TheBirdDog is a Navy football blog that understands and follows Triple Option football as good or better than anyone. This week, he did a write up of last year's UGA vs. GT game. It's sort of an autopsy of what went wrong, and it looks at how difficult Johnson's triple option is to defend.
He starts by pointing out that the Triple Option as run by Paul Johnson isn't the Wishbone of the '70s and '80s, and that's relevant because he believes that Willie Martinez used some old Dave Wannstedt concepts for defending OU's option. Wannstedt was the Miami defensive coordinator when the Canes beat Nebraska and Miami by a combined score of 71-33 from 1986-1988. Martinez was a defensive graduate assistant on the '86 Miami team working for Wannstedt.
Wannstedt's Pitt team lost to Paul Johnson's Navy in 2007 by a score of 48-45. In other words, the writer's point that defending Johnson's option is different than defending the Bone is a valid point. Although, I don't think we were using the entire Wannstedt script verbatim.
The link above includes some play by play videos with diagrams that show what went wrong or right for UGA. It also shows opportunities for Tech to improve in running their offense next year. After reviewing his videos and reading his article, I still come up with the same opinion. Willie's strategy wasn't fundamentally flawed to some unworkable level like many Dawg fans think. Was it without blemish? Obviously not.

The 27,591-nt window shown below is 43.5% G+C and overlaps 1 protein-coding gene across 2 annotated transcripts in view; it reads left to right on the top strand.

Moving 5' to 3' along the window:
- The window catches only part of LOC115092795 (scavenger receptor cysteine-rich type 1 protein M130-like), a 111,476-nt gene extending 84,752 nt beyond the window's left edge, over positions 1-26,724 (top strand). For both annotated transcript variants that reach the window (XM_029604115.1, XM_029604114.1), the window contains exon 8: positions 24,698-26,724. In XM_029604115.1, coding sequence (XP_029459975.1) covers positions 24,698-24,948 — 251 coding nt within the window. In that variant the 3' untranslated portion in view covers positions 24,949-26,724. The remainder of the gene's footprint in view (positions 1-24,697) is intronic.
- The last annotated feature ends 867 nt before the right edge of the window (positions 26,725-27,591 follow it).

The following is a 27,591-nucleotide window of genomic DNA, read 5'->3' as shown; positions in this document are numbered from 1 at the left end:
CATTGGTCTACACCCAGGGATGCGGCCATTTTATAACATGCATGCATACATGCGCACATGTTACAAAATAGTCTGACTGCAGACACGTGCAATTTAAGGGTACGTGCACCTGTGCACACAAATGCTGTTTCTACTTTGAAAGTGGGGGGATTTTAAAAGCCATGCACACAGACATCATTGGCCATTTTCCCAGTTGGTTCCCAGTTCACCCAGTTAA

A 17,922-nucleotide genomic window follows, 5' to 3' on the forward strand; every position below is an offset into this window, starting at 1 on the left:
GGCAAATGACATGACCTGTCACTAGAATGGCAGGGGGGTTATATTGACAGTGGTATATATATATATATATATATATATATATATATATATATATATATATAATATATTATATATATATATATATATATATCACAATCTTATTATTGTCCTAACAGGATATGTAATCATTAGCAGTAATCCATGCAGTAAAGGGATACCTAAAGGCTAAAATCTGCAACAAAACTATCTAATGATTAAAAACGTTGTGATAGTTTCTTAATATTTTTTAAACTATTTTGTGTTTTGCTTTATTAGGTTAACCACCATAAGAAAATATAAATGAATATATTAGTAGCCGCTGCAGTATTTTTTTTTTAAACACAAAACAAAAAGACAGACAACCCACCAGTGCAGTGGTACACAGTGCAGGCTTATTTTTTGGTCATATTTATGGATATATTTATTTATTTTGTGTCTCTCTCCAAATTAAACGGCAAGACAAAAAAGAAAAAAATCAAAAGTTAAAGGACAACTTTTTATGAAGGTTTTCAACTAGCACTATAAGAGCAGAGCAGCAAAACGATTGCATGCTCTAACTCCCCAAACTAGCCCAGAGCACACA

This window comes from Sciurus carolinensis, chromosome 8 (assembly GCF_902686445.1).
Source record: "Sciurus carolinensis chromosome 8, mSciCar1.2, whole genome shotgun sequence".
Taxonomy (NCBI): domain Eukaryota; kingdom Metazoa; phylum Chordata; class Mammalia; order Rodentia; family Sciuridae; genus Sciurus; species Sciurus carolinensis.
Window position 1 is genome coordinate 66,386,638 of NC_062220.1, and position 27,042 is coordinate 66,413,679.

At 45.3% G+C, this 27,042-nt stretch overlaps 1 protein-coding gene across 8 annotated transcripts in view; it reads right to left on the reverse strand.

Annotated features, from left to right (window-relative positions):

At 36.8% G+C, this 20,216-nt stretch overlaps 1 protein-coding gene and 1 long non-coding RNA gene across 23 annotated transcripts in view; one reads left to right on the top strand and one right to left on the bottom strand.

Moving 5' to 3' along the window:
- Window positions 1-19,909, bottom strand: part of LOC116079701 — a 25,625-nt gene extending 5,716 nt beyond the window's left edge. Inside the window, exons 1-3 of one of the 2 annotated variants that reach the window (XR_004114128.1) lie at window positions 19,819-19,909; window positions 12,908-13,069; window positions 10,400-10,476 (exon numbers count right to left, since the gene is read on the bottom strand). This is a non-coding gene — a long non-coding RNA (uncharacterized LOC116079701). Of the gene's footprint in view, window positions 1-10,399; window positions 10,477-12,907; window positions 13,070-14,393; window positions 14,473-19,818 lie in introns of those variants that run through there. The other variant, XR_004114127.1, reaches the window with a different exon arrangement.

But, watch those videos and focus on our safeties instead of the ball carrier. What you'll see is epic fail. You'll see our safeties running into blocks aimed at other defenders. You'll see shoulder brushing nudges instead of tackles. Long runs followed by horse collar tackles resulting in add-on 15 yard penalities. When Willie benched one of the starting safeties for Bryan Evans, Evans performed ok. But we didn't have the healthy depth at safety to bench the other starter.
You're going to have a tough time convincing me that the same DB coach that instructed Jermaine Phillips, Terrell Bierra, Sean Jones, Thomas Davis and Greg Blue suddenly forgot how to coach safeties. At some point, the player simply has to want to deliver.
And in their defense, you don't get better at tackling by not practicing tackling for 2 months. If Richt is really committed to tackling to the ground this season instead of going "thud" all year, we should look more competent defending the option. With healthy young players providing some depth at Safety, we can also pull our starters before they are in total meltdown mode.
Will we defend the option like LSU did with a month to prepare? I doubt it. But we can look better.
Tech will improve offensively as well. But our team's tackling was so bad from mid-season to Thanksgiving that the opportunity for improvement defending the run in any form is extremely high.
(ht - Nathan)